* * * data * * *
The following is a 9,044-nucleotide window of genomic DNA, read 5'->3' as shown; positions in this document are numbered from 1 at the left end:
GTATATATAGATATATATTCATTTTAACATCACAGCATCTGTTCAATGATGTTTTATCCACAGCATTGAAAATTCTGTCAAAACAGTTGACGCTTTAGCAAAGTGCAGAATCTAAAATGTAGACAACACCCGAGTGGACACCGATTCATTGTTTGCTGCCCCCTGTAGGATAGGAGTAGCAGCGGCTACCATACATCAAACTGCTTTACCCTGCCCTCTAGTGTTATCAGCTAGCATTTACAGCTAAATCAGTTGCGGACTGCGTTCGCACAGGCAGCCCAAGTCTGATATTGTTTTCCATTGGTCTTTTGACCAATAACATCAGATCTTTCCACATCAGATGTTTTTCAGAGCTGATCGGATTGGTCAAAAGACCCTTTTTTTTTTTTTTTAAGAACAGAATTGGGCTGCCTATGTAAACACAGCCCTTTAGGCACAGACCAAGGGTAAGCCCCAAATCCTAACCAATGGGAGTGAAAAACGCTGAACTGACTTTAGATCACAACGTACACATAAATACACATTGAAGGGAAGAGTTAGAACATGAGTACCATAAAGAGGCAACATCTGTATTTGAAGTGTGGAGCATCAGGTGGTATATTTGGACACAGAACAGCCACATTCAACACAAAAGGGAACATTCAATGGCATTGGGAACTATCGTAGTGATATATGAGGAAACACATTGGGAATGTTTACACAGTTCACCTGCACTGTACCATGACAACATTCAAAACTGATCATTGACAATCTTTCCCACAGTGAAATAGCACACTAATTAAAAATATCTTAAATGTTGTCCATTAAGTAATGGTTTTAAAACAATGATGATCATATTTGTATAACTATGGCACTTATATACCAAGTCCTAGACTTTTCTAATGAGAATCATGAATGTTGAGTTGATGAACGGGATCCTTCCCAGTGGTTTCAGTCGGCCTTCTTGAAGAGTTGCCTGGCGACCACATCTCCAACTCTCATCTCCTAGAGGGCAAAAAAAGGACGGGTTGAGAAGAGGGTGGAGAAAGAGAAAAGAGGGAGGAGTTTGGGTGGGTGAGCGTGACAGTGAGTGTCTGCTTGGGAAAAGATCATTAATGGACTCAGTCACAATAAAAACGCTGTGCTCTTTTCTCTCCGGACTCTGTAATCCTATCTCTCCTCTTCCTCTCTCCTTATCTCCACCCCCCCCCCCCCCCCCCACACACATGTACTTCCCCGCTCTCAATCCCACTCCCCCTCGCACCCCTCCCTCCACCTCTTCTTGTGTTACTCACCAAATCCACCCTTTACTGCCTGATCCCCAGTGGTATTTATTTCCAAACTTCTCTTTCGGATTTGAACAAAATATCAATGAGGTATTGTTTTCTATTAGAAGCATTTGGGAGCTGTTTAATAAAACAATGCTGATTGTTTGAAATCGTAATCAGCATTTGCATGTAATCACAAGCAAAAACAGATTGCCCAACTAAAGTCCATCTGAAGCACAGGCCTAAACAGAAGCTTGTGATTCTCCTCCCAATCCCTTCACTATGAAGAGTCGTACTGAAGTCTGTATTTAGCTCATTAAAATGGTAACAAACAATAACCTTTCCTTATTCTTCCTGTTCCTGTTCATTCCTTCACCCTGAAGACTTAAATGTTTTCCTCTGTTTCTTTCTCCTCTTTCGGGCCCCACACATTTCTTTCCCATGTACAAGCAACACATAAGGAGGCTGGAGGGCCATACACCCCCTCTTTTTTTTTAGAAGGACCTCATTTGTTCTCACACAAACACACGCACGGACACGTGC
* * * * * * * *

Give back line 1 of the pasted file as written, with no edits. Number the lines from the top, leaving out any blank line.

The following is a 9,044-nucleotide window of genomic DNA, read 5'->3' as shown; positions in this document are numbered from 1 at the left end: